By Tina Fisher Cunningham
Fisher Forde Media 

Oil industry fights gov't death sentence

The Forde Files No. 206

 

February 1, 2020

Tina Fisher Cunningham

Lydia Chaney, owner of South Street Digital and president of the Greater Tehachapi Economic Development Council, said to the governor's representatives: "Please explain to me and my fellow citizens why he wants to send business to countries that have no environmental rules and regulations... countries where they don't believe in human rights, where being of the LGBTQ community warrants your death...where women are treated as second class citizens, if not less...There is no reason for our resources to be taken away. We supply such a large portion of oil to the state now and we do it right."

The full impact and force of the California government's climate change directives burst forth on Jan. 14 at the Kern County Supervisors meeting, as hundreds of people overflowed the chamber to protest new state initiatives that are key ingredients in the long march toward shutting down of the oil industry.

The initiatives, which include a moratorium on various drilling permits, have hit Kern County hard, creating a climate of uncertainty, a drop in investment and confusion in the production pipeline.

Trem Smith of Barry Petroleum said that his company lost $54 million, or 40 percent of its value, in the 48 hours after the Nov. 19, 2019 announcement of the initiatives. Tim Crawford of Sentinal Peak Resources said half the company's development has been disrupted. Russell Johnson of Associated Builders and Contractors said more than $30 million in projects have been halted.

Kern County is home to 78.8 percent of the active wells in California, and, while overall production has declined in recent years, new drilling techniques are revitalizing old fields. Kern County produces 40 percent of the oil and gas consumed in California.


"This industry is critical to us," 2nd Dist. Supervisor Zack Scrivner said at the close of the meeting. "We are willing to do whatever it takes to protect it."

At Scrivner's invitation, three representatives of Gov. Gavin Newsom's administration attended the meeting, listening to passionate appeals from oil industry employees, teachers, citizens groups, construction trades, union locals, non-profit organizations, small businesses, youth organizations and independent oil producers. The meeting began at 2 p.m. and the last public speaker spoke at 7:50 p.m. Many had to leave before they had the chance to be heard.

The governor's emissaries -- Legislative Affairs Secretary Anthony Williams, California Department of Conservation Director David Shabazian and California Geologic Energy Management Division (CalGEM) Supervisor Uduak-Joe Ntuk --- answered questions put to them by the supervisors (see meeting video on kerncounty.com).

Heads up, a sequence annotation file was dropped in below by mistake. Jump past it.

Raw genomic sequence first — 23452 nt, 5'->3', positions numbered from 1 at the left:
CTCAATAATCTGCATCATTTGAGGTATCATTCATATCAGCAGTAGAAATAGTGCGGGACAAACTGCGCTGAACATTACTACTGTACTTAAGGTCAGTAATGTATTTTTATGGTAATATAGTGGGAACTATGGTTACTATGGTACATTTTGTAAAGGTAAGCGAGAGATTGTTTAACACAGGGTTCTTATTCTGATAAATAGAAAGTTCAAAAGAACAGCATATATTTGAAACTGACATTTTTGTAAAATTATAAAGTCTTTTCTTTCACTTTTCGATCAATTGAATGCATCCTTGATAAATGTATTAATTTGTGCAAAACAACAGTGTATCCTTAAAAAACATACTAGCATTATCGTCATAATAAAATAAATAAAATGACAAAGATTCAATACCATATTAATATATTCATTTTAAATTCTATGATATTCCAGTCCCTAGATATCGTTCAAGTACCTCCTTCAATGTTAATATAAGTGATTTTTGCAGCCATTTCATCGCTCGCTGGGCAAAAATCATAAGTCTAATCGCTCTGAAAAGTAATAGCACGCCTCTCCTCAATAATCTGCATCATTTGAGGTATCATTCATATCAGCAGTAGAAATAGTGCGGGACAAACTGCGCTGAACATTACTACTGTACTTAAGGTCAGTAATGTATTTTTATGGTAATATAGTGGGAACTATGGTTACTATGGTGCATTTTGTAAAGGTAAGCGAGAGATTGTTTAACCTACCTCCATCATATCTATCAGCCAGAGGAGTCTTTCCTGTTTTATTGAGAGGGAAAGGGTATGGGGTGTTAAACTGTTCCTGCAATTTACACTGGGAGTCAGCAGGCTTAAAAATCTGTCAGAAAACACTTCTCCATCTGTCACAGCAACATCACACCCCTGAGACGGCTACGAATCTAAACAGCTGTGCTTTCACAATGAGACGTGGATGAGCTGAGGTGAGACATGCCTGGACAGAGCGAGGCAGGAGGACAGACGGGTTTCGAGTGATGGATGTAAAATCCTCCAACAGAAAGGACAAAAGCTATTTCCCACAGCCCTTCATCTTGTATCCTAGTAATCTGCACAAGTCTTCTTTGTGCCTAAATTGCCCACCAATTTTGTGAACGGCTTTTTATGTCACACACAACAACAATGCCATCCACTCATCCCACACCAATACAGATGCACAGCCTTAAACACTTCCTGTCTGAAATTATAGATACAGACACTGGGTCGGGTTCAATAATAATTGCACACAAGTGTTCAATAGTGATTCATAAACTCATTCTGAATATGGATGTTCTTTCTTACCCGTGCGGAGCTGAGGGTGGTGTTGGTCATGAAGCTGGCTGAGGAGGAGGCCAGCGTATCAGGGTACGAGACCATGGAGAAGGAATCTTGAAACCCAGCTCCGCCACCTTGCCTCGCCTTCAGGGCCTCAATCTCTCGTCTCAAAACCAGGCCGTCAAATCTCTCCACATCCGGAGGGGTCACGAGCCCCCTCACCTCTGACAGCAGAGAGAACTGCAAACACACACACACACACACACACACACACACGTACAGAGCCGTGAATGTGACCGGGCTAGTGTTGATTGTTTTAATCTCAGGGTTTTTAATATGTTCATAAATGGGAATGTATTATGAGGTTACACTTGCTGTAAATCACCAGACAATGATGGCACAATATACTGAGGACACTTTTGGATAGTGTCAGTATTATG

The oil and gas initiatives that unleashed the pent-up groundswell of protest are based on legislation, Executive Orders and regulations designed to battle climate change that have been accumulating and morphing since 2005 (see sidebar). CalGEM has the responsibility for dismantling the oil industry in California to meet the state government's agenda of carbon neutrality by 2045. Williams called the process "a just transition."


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The initiatives specify three state mandates: a halt of approvals of new oil extraction wells that use high-pressure steam to break oil formations below the ground; new rules for public health and safety protections adjacent to oil and gas extraction sites; and the independent audit of pending applications for hydraulic fracturing and other well stimulation practices.

The industry is fighting back on several fronts. California has the most rigid oil industry environmental standards in the world. If we want to be good stewards of the earth, Scrivner said, we can produce here safely and responsibily rather than sending our money to other countries with few environmental safeguards and lousy human rights protections. The state's "managed decline" of the industry means the loss of thousands of high-paying jobs for people with high school educations.

Tina Fisher Cunningham

Union members whose jobs are linked to the oil industry turned out in force. Others who came to the meeting – some from Los Angeles and elsewhere in the state – provide supplies and materials to the industry.

 
 

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